Understanding Roof Underlayment
What To Consider When Choosing Between Traditional Felt And SyntheticOliver Olinger, Writer
Roofing underlayment is required by the International Residential Code (IRC) and local building codes and must meet certain ASTM standards. Roof underlayment provides an extra layer of protection between roofing shingles and the roof deck. This added barrier further protects the roof and attic from the elements and encourages proper draining of any water that manages to seep through the asphalt shingles.
The two primary options are traditional felt and synthetic, polymer-based roof underlayment. When deciding which one to use, roofing contractors should take several important factors into consideration, including cost, climate, local code requirements, degree of slope and individual preference.
Felt Roof Underlayment: Low Cost And Popular
The use of felt roof underlayment, also known as tarpaper, goes back to the early 20th century. Roofing felt is composed of organic materials with a cellulose base (such as recycled paper or sawdust) or inorganic fiberglass materials. Typically, the organic or inorganic felt paper is saturated with asphalt or bitumen (similar to asphalt) to reduce the vapor permeability of the felt underlayment.
Felt underlayment is available as #15 basic or #30 heavy felt. Due to the low cost of felt underlayment products and their long-standing presence in the roofing industry, many roofers continue to prefer felt to synthetic materials. Felt, however, does allow some moisture to permeate over time, which can lead to problems with the roof deck.
According to the International Association of Certified Home Inspectors (InterNACHI), problems associated with felt underlayment include wrinkling caused by expansion (as water permeates the felt) and deteriorating or weakening caused by volatile compounds or exposure to UV light. Felt underlayment can’t be left on the roof for long before it needs to be covered by a course of asphalt shingles.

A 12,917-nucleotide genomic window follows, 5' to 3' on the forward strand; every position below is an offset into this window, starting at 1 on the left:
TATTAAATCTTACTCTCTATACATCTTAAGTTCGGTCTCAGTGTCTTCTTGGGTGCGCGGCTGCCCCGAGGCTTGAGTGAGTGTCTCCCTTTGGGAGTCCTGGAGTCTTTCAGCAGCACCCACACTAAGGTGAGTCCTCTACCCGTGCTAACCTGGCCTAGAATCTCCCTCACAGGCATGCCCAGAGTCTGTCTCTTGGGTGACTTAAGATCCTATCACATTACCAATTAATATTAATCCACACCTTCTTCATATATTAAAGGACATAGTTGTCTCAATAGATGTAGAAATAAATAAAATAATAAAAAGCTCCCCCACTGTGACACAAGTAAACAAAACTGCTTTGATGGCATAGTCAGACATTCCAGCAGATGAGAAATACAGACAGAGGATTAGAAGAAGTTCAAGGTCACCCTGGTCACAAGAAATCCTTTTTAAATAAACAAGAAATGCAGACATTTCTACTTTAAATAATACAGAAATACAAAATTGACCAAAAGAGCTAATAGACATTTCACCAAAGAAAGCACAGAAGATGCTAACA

Atlas Roofing offers both #15 and #30 asphalt-saturated felt underlayment products designed to meet both ASTM D4869 and ASTM D226 standards. Felt rolls are tightly wound and include alignment lines printed for ease of installation.
The Durability Of Synthetic Roof Underlayment
Slightly more expensive than felt products, synthetic roof underlayment is composed of woven polypropylene fabric. This polymer base is both thinner and stronger than traditional felt. Atlas Roofing’s Summit® synthetic roofing underlayment, for example, is six times lighter and three times stronger than #30 felt paper.
According to Green Building Advisor, synthetic polypropylene fabric is not permeable by moisture or vapor, can be exposed to UV light and the elements for up to six months before asphalt shingles are installed (useful in delivery-delay scenarios), and offers outstanding slip resistance and traction for workers’ shoes.
Synthetic underlayment products are more effective than felt at providing a temporary weather barrier during roof installation. After the roof is installed, the non-permeable synthetic fibers prevent shingle tar and other volatile components from seeping down into the roof deck over time. Synthetic underlayment also exceeds felt at preventing rain or snow from passing down through the joints in the overlying shingles and damaging the roof.
The Atlas Roofing Underlayment Solution
Atlas Summit® underlayment meets ASTM D6757 standards for inorganic shingle underlayment and exceeds ASTM D4869 and D226 standards. Summit underlayment is an eligible component of the Atlas Signature Select® Roofing System, which also includes WeatherMaster® Ice and Water peel-and-stick roofing underlayment, Atlas starter shingles, Atlas roof shingles and Atlas hip and ridge shingles.